You may have some luck on the big job search websites like Workopolis or the HRDC Job Bank but there are thousands and thousands of people looking through these websites daily. And although they have thousands of jobs posted most of them are not geared towards students.

What other options are available? Before you decide where best to look, there are a few steps you need to take to prepare yourself for finding a job. Obviously, the first thing you need is a good resume, so the more work you’re willing to put into your resume, the better the pay off. If you want suggestions on resume writing you can check out The Damn Good Resume Guide for samples, tips, and answers to tough questions.

The second step is deciding what kind of job you want. Do you want to work in hospitality, an office, retail, or recreation? If you’re having trouble figuring it out, consider your interests. If you like working with people, perhaps you would enjoy sales or hospitality. If you’re interested in fitness or the outdoors, try recreation. Getting your foot in the door is a great way to network with people and learn more about your field of interest.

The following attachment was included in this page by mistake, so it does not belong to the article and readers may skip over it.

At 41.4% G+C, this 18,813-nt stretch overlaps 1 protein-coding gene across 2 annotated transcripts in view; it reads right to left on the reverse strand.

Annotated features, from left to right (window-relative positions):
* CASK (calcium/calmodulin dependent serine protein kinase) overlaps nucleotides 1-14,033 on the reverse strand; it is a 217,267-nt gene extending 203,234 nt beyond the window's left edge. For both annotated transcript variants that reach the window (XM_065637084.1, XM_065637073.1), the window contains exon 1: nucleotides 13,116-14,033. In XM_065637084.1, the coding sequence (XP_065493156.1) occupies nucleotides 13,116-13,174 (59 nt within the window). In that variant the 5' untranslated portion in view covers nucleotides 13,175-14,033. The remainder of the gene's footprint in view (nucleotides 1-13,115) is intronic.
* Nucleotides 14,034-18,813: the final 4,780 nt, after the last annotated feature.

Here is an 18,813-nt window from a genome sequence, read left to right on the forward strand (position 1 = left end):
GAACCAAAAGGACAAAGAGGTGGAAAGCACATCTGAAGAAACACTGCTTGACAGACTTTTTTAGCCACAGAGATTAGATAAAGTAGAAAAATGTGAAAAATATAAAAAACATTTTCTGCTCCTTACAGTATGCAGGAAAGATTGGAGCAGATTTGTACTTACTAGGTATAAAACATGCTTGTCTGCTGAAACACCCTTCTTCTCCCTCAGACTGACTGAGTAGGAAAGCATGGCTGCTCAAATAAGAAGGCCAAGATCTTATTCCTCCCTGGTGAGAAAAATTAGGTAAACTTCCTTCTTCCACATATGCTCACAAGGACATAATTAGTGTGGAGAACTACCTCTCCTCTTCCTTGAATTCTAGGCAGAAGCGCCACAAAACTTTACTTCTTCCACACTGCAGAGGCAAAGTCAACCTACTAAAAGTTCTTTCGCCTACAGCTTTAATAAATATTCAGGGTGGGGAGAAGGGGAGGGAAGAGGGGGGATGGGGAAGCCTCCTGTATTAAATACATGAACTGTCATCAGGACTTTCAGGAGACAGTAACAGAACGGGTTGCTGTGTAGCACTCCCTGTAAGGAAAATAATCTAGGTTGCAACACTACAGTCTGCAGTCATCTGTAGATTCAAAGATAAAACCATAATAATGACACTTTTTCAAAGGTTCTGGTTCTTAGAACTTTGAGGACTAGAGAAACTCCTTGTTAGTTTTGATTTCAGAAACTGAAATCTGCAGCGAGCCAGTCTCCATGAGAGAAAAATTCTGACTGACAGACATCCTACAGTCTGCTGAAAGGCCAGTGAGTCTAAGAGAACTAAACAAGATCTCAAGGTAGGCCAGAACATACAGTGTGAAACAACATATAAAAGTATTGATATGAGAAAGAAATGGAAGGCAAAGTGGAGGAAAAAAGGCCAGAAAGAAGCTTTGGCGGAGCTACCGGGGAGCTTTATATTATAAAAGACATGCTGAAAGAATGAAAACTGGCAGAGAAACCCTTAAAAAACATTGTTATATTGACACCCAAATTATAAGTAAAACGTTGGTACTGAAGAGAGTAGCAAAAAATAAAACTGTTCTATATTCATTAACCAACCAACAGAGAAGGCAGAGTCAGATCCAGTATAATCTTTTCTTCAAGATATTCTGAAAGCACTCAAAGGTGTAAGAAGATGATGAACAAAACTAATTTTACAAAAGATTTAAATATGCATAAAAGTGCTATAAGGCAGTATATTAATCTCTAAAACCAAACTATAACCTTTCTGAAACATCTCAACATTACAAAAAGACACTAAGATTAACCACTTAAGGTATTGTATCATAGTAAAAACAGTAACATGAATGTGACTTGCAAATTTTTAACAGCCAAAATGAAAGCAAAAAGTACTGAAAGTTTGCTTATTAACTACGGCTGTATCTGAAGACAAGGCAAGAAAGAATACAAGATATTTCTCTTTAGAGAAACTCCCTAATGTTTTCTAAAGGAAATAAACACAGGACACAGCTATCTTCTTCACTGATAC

Now you have your resume and you know what you want to do. Where to look? The third step to finding a summer job is research, which presents a number of challenges. Let’s assume that you have tried the internet without any luck. Despite the fact that the majority of us turn to the internet when we’re hunting for work, only 20 percent of available jobs are advertised. That means 80 percent of jobs are not advertised . The best way to tap into this market is through research. Find a company in the field you’re interested in, track down the name of a contact person, along with their email and phone number and send them your resume. It’s always better to address your cover letter and resume directly to a person versus, “To Whom It May Concern.” A good place to start is Student Jobs: The Canadian Career Directory, which lists hundreds of employers throughout Canada, including the qualifications they look for, contact information, and whether or not they hire summer students.